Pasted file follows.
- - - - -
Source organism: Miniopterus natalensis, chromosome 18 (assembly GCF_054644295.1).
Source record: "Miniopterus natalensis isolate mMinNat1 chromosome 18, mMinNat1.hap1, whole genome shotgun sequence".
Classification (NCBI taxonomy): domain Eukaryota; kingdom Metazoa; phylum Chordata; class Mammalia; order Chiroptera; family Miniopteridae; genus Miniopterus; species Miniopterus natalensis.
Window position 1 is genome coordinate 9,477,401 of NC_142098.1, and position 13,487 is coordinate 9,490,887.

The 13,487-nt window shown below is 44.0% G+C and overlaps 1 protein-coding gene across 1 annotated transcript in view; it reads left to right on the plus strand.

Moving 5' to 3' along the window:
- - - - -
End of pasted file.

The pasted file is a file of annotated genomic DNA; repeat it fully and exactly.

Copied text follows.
Source organism: Miniopterus natalensis, chromosome 18 (assembly GCF_054644295.1).
Source record: "Miniopterus natalensis isolate mMinNat1 chromosome 18, mMinNat1.hap1, whole genome shotgun sequence".
Classification (NCBI taxonomy): domain Eukaryota; kingdom Metazoa; phylum Chordata; class Mammalia; order Chiroptera; family Miniopteridae; genus Miniopterus; species Miniopterus natalensis.
Window position 1 is genome coordinate 9,477,401 of NC_142098.1, and position 13,487 is coordinate 9,490,887.

The 13,487-nt window shown below is 44.0% G+C and overlaps 1 protein-coding gene across 1 annotated transcript in view; it reads left to right on the plus strand.

Moving 5' to 3' along the window: